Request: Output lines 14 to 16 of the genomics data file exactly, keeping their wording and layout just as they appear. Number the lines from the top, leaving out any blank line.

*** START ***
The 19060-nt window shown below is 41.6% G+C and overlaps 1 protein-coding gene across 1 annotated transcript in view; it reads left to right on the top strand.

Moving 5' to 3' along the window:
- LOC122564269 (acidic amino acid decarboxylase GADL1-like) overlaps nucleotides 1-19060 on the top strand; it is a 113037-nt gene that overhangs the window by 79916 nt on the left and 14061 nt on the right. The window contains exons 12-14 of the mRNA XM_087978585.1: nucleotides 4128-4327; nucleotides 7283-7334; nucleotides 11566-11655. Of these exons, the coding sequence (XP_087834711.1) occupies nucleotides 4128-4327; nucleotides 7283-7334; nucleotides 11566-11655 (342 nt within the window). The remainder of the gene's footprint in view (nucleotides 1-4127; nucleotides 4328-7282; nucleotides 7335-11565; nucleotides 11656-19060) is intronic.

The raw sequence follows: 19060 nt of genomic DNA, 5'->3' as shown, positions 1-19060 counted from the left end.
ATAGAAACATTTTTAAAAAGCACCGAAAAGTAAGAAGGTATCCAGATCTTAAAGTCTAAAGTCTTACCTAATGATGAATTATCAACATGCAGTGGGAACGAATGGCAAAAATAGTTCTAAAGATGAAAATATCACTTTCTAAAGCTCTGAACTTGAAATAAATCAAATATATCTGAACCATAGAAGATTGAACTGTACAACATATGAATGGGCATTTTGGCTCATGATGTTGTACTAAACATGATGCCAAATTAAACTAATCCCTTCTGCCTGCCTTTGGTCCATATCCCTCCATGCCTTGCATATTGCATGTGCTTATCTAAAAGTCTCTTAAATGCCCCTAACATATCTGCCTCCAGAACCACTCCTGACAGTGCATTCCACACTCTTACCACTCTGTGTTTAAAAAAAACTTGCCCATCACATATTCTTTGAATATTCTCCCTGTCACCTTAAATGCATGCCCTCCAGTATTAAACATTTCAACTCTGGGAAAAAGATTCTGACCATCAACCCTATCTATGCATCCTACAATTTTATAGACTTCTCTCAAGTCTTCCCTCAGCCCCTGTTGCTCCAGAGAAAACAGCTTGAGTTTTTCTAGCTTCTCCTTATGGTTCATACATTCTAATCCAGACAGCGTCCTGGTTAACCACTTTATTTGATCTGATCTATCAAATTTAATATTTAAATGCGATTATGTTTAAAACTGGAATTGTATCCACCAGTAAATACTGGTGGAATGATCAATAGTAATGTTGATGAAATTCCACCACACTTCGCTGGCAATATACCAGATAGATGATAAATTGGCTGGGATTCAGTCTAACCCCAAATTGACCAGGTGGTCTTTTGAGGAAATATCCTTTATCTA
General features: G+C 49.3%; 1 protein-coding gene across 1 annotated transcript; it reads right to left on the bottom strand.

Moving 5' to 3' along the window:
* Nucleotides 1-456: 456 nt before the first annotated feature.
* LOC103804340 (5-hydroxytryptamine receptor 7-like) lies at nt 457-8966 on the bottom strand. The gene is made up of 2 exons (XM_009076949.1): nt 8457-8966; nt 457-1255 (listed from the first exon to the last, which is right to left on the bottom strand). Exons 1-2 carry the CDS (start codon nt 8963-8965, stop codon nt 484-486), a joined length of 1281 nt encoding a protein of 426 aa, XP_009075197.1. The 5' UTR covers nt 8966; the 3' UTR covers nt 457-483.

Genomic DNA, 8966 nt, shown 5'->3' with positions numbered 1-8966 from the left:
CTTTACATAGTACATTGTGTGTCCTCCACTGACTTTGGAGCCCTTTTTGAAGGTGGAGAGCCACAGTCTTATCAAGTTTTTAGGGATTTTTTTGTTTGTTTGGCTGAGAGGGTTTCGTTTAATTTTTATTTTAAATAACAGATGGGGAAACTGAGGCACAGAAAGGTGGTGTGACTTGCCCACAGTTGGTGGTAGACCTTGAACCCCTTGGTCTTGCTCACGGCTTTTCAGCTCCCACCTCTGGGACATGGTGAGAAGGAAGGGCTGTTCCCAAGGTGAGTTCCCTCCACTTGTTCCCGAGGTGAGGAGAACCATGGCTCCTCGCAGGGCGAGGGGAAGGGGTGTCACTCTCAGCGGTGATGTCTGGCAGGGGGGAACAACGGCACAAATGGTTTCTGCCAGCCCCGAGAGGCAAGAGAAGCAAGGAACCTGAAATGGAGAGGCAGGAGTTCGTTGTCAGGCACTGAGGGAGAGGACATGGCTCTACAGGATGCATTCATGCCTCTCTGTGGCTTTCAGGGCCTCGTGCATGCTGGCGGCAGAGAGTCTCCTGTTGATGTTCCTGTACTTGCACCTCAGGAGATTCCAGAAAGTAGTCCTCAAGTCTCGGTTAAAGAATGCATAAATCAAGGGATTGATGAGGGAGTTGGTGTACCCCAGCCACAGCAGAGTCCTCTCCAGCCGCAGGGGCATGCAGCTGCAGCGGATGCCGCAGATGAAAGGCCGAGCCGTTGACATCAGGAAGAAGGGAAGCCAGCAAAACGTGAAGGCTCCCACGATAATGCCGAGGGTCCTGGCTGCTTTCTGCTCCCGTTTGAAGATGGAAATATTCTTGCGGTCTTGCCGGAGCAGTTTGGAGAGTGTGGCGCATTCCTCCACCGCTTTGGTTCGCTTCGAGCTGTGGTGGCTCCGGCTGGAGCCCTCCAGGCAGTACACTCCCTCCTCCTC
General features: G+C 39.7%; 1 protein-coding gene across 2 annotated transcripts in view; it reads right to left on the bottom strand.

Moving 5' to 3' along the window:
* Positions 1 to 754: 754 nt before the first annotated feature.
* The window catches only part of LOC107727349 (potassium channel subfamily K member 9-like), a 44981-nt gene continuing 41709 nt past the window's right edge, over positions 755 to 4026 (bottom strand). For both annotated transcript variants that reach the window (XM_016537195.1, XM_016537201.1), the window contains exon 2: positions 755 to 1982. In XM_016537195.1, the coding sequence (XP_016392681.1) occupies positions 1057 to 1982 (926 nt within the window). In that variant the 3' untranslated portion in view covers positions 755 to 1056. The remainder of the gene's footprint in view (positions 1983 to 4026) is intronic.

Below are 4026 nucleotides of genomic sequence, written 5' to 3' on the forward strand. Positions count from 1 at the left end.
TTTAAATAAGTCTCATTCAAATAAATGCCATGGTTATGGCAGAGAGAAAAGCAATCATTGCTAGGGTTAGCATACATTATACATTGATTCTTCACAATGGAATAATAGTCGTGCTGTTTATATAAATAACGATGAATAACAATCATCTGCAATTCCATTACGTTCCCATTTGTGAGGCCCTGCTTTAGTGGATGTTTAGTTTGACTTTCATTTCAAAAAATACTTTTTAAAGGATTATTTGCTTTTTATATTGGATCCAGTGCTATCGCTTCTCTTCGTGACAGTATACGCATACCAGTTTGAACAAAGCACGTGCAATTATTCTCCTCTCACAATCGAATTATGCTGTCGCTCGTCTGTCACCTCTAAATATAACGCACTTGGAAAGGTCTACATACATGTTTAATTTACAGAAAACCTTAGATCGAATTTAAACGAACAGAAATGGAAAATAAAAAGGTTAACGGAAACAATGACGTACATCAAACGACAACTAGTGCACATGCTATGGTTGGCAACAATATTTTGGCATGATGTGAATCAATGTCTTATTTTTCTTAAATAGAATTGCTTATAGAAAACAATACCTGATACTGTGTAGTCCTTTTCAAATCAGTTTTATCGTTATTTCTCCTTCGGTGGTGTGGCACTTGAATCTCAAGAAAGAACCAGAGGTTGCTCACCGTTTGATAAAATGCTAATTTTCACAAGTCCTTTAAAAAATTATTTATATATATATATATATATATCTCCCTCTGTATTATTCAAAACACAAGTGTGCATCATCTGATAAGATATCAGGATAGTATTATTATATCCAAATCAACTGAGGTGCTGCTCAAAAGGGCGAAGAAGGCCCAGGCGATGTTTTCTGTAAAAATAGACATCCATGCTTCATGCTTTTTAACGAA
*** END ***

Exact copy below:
* Positions 1 to 754: 754 nt before the first annotated feature.
* The window catches only part of LOC107727349 (potassium channel subfamily K member 9-like), a 44981-nt gene continuing 41709 nt past the window's right edge, over positions 755 to 4026 (bottom strand). For both annotated transcript variants that reach the window (XM_016537195.1, XM_016537201.1), the window contains exon 2: positions 755 to 1982. In XM_016537195.1, the coding sequence (XP_016392681.1) occupies positions 1057 to 1982 (926 nt within the window). In that variant the 3' untranslated portion in view covers positions 755 to 1056. The remainder of the gene's footprint in view (positions 1983 to 4026) is intronic.

Below are 4026 nucleotides of genomic sequence, written 5' to 3' on the forward strand. Positions count from 1 at the left end.